In order to provide an adequate service in the field of disadvantaged minors and youth, you have the opportunity to involve lay Somascans, for a more consistent commitment in the charism’s social arena. Human Rights, the protection of minors, the rights of children and adolescents, protection against child labour, the prevention of exploitation and trafficking are issues that should be faced with the liberating force of the Gospel and, at the same time, with appropriate operative tools and professional expertise.

Saint Jerome Emiliani, a contemporary of Luther, experienced suffering as a result of the laceration of Catholic unity. He cultivated and promoted the reform of the Church in Italy, “his most ardent thirst”, with works of charity, obedience to Pastors, contemplation of Christ Crucified and of His mercy, catechistic teaching, faithfulness to the Sacraments, worship of the Eucharist, and love for the Virgin Mary. May his example and his intercession spur you to consecrate your strengths to proclaiming the Salvation of Christ, so that He may reach the people and communities of the nations in which you are present, and their traditions. This is how inculturation progresses, and it is a necessary condition for the Church to take root in the world. In particular, I would like to encourage you to actively continue your formation of catechists, lay coordinators and clergy. One of the strongest and most serious dangers in the Church today is clericalism. Work with lay people. May they move things forward, may they have the courage to move forward, and you, support them and help them as priests, as religious. This is a very precious service for local Churches, in communion with the pastors and in union with the entire Church and her living tradition.

Ecumenical dialogue also deserves your contribution. The journey toward full unity is long and requires patient listening to what the Spirit says to Churches and, today in particular, to the ecclesial communities in Africa and Asia, in which you work with apostolic zeal. The collaboration possible among all the baptized and the search for greater faithfulness to the one Lord are part of your mission. May the Lord help your efforts in this direction.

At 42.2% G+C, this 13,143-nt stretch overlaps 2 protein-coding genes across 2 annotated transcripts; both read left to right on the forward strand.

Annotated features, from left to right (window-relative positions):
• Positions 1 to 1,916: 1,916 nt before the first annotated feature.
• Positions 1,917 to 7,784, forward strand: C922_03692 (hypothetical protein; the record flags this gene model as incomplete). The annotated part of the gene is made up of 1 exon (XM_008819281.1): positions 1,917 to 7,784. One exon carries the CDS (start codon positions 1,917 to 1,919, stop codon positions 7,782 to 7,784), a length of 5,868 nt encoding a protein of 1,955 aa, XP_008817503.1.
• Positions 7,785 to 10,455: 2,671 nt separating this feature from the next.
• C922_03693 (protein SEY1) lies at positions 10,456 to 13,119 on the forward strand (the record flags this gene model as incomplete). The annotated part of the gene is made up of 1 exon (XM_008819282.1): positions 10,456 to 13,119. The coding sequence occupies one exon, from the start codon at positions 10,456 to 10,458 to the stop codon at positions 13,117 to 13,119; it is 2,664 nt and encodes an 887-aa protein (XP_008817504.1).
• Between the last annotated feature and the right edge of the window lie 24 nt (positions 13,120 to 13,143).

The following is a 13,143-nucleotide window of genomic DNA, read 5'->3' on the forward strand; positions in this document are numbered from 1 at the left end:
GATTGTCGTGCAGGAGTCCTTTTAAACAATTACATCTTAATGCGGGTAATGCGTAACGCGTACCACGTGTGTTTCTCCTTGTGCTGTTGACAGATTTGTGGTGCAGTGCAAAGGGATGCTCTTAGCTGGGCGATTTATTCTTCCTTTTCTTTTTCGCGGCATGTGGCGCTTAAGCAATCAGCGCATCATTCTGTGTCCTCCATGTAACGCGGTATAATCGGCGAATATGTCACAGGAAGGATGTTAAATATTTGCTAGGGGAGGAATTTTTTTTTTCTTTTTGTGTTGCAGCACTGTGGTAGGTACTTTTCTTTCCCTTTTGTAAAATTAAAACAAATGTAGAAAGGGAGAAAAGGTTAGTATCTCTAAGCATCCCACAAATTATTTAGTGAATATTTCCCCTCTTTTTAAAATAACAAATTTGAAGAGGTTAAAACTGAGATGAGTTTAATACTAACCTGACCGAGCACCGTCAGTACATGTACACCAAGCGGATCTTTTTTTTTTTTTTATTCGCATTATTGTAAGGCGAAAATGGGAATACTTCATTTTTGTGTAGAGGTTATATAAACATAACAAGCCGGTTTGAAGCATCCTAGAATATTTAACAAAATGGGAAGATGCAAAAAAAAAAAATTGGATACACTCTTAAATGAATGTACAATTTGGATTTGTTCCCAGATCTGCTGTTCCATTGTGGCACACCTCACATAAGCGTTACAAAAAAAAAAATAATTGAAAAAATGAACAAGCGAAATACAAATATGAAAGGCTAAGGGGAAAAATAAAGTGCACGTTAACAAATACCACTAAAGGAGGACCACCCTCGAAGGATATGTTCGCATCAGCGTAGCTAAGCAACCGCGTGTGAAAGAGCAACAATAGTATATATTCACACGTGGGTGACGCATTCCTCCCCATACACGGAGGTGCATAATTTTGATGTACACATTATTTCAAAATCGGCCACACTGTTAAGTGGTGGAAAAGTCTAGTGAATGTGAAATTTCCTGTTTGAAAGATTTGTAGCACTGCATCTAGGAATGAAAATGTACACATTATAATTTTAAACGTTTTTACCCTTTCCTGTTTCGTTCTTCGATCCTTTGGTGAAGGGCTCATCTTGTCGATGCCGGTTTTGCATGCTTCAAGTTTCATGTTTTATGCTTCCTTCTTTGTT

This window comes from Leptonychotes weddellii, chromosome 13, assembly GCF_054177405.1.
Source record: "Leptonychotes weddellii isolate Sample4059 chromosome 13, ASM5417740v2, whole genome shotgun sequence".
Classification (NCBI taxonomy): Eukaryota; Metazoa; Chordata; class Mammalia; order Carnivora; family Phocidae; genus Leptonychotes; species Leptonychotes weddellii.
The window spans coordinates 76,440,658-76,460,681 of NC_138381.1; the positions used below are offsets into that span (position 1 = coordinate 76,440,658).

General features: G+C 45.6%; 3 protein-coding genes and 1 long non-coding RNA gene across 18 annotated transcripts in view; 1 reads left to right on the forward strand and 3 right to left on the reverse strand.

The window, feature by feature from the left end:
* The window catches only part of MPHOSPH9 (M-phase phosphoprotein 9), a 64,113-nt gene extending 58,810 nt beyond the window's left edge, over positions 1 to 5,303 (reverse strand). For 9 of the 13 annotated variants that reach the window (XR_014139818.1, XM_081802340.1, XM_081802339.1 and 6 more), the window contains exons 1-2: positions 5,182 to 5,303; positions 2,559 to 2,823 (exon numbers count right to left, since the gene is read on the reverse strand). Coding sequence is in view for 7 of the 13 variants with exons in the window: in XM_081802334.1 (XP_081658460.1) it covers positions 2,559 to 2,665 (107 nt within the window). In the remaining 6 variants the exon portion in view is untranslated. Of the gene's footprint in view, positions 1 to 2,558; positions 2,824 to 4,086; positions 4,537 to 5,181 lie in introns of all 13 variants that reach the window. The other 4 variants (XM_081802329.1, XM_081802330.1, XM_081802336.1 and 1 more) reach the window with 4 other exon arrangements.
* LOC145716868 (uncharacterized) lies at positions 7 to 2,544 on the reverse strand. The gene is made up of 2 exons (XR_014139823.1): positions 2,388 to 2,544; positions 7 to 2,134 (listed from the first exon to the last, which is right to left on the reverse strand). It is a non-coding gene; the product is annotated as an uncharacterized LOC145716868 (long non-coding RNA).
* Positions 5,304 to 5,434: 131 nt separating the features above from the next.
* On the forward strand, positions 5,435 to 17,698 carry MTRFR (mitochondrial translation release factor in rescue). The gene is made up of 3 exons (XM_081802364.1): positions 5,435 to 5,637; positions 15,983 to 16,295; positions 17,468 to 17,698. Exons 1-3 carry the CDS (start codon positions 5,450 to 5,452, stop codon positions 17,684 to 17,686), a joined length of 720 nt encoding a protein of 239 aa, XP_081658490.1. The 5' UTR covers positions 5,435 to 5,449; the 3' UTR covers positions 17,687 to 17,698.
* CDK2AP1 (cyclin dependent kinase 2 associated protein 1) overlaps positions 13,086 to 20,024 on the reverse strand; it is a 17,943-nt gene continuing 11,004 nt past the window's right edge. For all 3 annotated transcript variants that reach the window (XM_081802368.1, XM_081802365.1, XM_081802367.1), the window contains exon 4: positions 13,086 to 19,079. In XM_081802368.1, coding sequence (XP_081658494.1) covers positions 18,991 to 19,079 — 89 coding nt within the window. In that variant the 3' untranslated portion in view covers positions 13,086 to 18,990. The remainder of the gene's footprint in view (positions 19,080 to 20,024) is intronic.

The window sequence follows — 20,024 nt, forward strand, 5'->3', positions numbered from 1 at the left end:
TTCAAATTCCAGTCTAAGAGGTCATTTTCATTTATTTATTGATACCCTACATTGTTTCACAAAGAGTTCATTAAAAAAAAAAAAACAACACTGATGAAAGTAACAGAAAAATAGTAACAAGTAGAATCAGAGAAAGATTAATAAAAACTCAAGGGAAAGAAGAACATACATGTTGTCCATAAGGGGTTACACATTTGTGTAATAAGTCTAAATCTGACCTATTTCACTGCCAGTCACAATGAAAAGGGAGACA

Dear Brothers, before you lies the task of continuing and developing the God-inspired work of Saint Jerome Emiliani, who was declared Universal Patron of Orphans and Abandoned Youth by Pope Pius xi. May a renewed missionary zeal spur you to dedicate yourself to serving the Kingdom of God through the education of young people, so that they may grow firmly in faith, free and responsible, courageous in witness and generous in service. I encourage you to carry on with your journey in sequela and your apostolic zeal, rich in many works and always open to new expressions, according to the most urgent needs of the Church and society in different times and places. Faithful to the charism of the Institute and united with the Pastors, you will continue to give a fruitful contribution to the evangelizing mission of the Church. I ask the Holy Spirit with the maternal intercession of the Virgin Mary, to enlighten you in the work of your Chapter and I impart to you my heartfelt Apostolic Blessing.